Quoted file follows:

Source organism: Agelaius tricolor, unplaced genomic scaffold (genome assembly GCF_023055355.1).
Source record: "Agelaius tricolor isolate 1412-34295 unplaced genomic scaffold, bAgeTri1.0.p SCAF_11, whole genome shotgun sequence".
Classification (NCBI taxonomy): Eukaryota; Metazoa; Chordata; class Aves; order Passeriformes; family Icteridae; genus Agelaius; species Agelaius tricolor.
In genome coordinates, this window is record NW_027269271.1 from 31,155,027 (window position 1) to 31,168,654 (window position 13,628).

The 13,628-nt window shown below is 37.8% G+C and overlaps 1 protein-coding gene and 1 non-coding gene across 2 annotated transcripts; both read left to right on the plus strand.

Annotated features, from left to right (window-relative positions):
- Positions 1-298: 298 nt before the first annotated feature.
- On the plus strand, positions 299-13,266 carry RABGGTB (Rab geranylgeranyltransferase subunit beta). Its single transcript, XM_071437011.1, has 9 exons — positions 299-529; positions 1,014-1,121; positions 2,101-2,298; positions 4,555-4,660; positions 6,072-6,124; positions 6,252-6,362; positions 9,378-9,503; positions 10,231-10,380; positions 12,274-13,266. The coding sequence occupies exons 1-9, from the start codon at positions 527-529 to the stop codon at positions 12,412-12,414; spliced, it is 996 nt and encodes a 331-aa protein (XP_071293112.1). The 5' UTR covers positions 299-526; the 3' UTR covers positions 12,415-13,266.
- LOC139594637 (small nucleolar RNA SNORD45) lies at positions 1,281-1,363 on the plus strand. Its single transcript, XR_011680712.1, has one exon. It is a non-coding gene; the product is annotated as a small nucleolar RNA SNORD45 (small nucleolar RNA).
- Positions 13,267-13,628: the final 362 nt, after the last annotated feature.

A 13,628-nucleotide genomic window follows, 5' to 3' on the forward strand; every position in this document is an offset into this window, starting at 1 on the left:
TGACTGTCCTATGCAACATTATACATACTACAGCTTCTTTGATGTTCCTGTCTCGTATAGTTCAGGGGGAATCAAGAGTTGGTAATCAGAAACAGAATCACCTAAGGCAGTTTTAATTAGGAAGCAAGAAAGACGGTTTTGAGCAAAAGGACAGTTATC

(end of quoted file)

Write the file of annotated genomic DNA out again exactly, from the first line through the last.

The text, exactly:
Source organism: Agelaius tricolor, unplaced genomic scaffold (genome assembly GCF_023055355.1).
Source record: "Agelaius tricolor isolate 1412-34295 unplaced genomic scaffold, bAgeTri1.0.p SCAF_11, whole genome shotgun sequence".
Classification (NCBI taxonomy): Eukaryota; Metazoa; Chordata; class Aves; order Passeriformes; family Icteridae; genus Agelaius; species Agelaius tricolor.
In genome coordinates, this window is record NW_027269271.1 from 31,155,027 (window position 1) to 31,168,654 (window position 13,628).

The 13,628-nt window shown below is 37.8% G+C and overlaps 1 protein-coding gene and 1 non-coding gene across 2 annotated transcripts; both read left to right on the plus strand.

Annotated features, from left to right (window-relative positions):
- Positions 1-298: 298 nt before the first annotated feature.
- On the plus strand, positions 299-13,266 carry RABGGTB (Rab geranylgeranyltransferase subunit beta). Its single transcript, XM_071437011.1, has 9 exons — positions 299-529; positions 1,014-1,121; positions 2,101-2,298; positions 4,555-4,660; positions 6,072-6,124; positions 6,252-6,362; positions 9,378-9,503; positions 10,231-10,380; positions 12,274-13,266. The coding sequence occupies exons 1-9, from the start codon at positions 527-529 to the stop codon at positions 12,412-12,414; spliced, it is 996 nt and encodes a 331-aa protein (XP_071293112.1). The 5' UTR covers positions 299-526; the 3' UTR covers positions 12,415-13,266.
- LOC139594637 (small nucleolar RNA SNORD45) lies at positions 1,281-1,363 on the plus strand. Its single transcript, XR_011680712.1, has one exon. It is a non-coding gene; the product is annotated as a small nucleolar RNA SNORD45 (small nucleolar RNA).
- Positions 13,267-13,628: the final 362 nt, after the last annotated feature.

A 13,628-nucleotide genomic window follows, 5' to 3' on the forward strand; every position in this document is an offset into this window, starting at 1 on the left:
TGACTGTCCTATGCAACATTATACATACTACAGCTTCTTTGATGTTCCTGTCTCGTATAGTTCAGGGGGAATCAAGAGTTGGTAATCAGAAACAGAATCACCTAAGGCAGTTTTAATTAGGAAGCAAGAAAGACGGTTTTGAGCAAAAGGACAGTTATC